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SUBLIMATION AND MELTING POINT DETERMINATION OF BENZOIC ACID

ABSTRACT
This experiment was conducted to determine the purity of benzoic acid through sublimation and melting
point determination using its crude form, impure benzoic acid. The sample of impure benzoic acid was first
sublimated, wherein crystals were formed and observed in the watch glass covering the evaporating dish
with the perforated filter paper after heating. The crystals (sublimate) were then collected. The sublimate
and the pure benzoic acid are then individually packed in capillary tubes, which are used to determine the
melting point of the substance through the use of an oil bath. The melting point of the impure benzoic acid
obtained from the experiment was then compared to the standard value of the melting point of the pure
benzoic acid, which is in the range of 122-124C.

INTRODUCTION
Sublimation, in chemistry, is the transition of a
substance directly from the solid phase to the gas
phase without passing through an intermediate
liquid phase. The vapor, which is in the gaseous
phase, can solidify, making sublimation a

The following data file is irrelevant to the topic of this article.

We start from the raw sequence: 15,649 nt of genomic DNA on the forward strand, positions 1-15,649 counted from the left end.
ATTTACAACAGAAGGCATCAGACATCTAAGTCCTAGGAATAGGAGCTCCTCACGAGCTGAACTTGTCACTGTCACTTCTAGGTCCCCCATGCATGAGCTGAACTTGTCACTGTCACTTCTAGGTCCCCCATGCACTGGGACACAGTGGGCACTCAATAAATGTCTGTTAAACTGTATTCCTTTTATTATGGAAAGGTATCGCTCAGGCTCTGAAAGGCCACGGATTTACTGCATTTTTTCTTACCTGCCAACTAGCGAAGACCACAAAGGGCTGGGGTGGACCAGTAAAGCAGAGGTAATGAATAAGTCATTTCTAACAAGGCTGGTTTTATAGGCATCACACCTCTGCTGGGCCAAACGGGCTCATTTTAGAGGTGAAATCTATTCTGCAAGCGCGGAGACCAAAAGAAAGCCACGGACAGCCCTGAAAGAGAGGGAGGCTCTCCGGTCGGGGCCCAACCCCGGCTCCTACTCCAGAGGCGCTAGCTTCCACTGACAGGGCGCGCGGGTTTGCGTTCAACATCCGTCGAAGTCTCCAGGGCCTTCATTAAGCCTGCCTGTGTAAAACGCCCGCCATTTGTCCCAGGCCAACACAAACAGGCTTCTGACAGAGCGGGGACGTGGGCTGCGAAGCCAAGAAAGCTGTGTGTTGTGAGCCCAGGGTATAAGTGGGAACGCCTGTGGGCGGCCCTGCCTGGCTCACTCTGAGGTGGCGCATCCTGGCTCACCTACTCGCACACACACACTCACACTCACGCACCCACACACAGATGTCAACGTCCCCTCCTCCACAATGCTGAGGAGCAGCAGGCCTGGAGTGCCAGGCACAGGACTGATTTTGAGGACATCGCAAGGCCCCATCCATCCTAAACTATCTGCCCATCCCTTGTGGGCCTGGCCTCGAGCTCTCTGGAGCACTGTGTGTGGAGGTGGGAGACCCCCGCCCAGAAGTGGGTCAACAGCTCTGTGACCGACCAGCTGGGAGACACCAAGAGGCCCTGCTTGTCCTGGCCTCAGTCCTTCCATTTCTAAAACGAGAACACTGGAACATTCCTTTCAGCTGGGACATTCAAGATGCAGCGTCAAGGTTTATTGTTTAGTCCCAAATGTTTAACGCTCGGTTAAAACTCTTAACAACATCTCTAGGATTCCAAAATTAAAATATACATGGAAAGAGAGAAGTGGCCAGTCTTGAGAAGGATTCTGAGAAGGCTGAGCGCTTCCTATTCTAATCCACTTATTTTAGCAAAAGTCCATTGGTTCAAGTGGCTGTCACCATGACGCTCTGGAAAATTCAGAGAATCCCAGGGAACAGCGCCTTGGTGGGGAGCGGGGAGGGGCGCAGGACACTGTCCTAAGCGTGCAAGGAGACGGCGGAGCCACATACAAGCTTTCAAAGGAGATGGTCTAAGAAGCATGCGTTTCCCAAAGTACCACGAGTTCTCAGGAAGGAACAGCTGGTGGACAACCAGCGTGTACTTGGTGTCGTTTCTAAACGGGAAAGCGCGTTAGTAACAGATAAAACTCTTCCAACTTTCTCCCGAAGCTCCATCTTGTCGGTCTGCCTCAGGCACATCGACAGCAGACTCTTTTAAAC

purification process. Sublimation can then be
classified as a purification technique for solid
mixtures. Sublimation however, is limited to
impurities that are non-volatile or have a lower
vapor pressure than the pure compound.
Sublimation however, is not limited to its
purification properties. It is also used to describe
the reverse process, meaning gas changing back
to solid state upon cooling. Melting point
determination
is
often
associated
with
sublimation especially when trying to test the
purity of the substance or compound.
Melting point is the temperature at which a
solid changes to liquid at atmospheric pressure.
Meaning the solid and liquid phases of a
substance coexist in equilibrium. The melting
point of benzoic acid is higher than the boiling
point if water, that is why an oil bath was used in
the experiment.
There was only one compound used in the
experiment, and that is Benzoic Acid. Also known
as Dracylic acid or Benzeneformic acid.
Considered as the simplest aromatic carboxylic
acid containing carboxyl group bonded directly to
a benzene ring. Benzoic acid is a white crystalline
organic compound that has a boiling point of
247C and a melting point of 122C.

Structure of Benzoic Acid


It is an organic compound that occurs naturally
in numerous plants and resins. Benzoic acids has
many uses, it is used a microbial agent in

toothpastes,
mouthwashes,
deodorants and the like.

cosmetics,

As stated earlier, the crude form of Benzoic


acid, which is impure benzoic acid, was used in
the experiment. Benzoic acid is formed from the
oxidation of toluene, the oxidation process can
only be carried out in liquid phase and with the
presence of a catalyst. The newly formed
benzene then contains impurities due to the
presence of benzyl and phenyl, which affect the
product.
The objective of this experiment or study is to
purify benzoic acid by sublimation, determine and
compare the melting point of the product with a